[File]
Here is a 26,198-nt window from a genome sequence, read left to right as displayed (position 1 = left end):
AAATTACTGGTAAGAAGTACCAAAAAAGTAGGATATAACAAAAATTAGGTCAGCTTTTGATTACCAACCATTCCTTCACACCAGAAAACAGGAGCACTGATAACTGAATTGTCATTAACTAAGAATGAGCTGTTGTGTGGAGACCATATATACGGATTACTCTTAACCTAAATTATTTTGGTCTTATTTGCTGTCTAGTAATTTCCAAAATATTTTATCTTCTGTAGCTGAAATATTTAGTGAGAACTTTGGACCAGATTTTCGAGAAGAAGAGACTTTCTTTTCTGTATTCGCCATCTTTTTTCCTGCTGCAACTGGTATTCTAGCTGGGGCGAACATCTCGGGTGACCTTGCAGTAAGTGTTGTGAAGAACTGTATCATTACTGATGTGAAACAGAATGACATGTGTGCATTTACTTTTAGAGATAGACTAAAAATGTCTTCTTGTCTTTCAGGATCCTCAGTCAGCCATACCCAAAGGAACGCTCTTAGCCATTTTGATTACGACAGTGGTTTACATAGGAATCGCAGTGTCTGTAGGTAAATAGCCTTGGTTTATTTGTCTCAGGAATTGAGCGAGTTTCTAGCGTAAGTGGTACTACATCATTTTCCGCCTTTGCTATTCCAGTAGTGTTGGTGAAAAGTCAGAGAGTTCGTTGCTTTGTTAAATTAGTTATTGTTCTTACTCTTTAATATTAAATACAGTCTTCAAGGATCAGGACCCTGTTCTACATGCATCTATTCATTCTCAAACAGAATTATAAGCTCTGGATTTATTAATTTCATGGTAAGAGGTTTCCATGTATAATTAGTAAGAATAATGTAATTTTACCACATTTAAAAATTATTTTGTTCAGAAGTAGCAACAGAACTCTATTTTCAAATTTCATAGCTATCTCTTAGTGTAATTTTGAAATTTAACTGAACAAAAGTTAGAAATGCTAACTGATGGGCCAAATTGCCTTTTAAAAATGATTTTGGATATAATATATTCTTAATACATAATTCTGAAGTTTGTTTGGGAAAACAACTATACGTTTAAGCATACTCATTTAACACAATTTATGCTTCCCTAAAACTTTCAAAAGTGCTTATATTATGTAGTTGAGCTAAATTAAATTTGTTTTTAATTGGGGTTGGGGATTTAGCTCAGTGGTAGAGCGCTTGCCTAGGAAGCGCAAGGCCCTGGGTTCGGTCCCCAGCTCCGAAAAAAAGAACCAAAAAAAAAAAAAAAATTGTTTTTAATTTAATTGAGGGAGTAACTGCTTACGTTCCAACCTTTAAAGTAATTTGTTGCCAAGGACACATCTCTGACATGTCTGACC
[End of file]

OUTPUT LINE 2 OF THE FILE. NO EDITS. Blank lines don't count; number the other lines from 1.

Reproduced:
AAATTACTGGTAAGAAGTACCAAAAAAGTAGGATATAACAAAAATTAGGTCAGCTTTTGATTACCAACCATTCCTTCACACCAGAAAACAGGAGCACTGATAACTGAATTGTCATTAACTAAGAATGAGCTGTTGTGTGGAGACCATATATACGGATTACTCTTAACCTAAATTATTTTGGTCTTATTTGCTGTCTAGTAATTTCCAAAATATTTTATCTTCTGTAGCTGAAATATTTAGTGAGAACTTTGGACCAGATTTTCGAGAAGAAGAGACTTTCTTTTCTGTATTCGCCATCTTTTTTCCTGCTGCAACTGGTATTCTAGCTGGGGCGAACATCTCGGGTGACCTTGCAGTAAGTGTTGTGAAGAACTGTATCATTACTGATGTGAAACAGAATGACATGTGTGCATTTACTTTTAGAGATAGACTAAAAATGTCTTCTTGTCTTTCAGGATCCTCAGTCAGCCATACCCAAAGGAACGCTCTTAGCCATTTTGATTACGACAGTGGTTTACATAGGAATCGCAGTGTCTGTAGGTAAATAGCCTTGGTTTATTTGTCTCAGGAATTGAGCGAGTTTCTAGCGTAAGTGGTACTACATCATTTTCCGCCTTTGCTATTCCAGTAGTGTTGGTGAAAAGTCAGAGAGTTCGTTGCTTTGTTAAATTAGTTATTGTTCTTACTCTTTAATATTAAATACAGTCTTCAAGGATCAGGACCCTGTTCTACATGCATCTATTCATTCTCAAACAGAATTATAAGCTCTGGATTTATTAATTTCATGGTAAGAGGTTTCCATGTATAATTAGTAAGAATAATGTAATTTTACCACATTTAAAAATTATTTTGTTCAGAAGTAGCAACAGAACTCTATTTTCAAATTTCATAGCTATCTCTTAGTGTAATTTTGAAATTTAACTGAACAAAAGTTAGAAATGCTAACTGATGGGCCAAATTGCCTTTTAAAAATGATTTTGGATATAATATATTCTTAATACATAATTCTGAAGTTTGTTTGGGAAAACAACTATACGTTTAAGCATACTCATTTAACACAATTTATGCTTCCCTAAAACTTTCAAAAGTGCTTATATTATGTAGTTGAGCTAAATTAAATTTGTTTTTAATTGGGGTTGGGGATTTAGCTCAGTGGTAGAGCGCTTGCCTAGGAAGCGCAAGGCCCTGGGTTCGGTCCCCAGCTCCGAAAAAAAGAACCAAAAAAAAAAAAAAAATTGTTTTTAATTTAATTGAGGGAGTAACTGCTTACGTTCCAACCTTTAAAGTAATTTGTTGCCAAGGACACATCTCTGACATGTCTGACC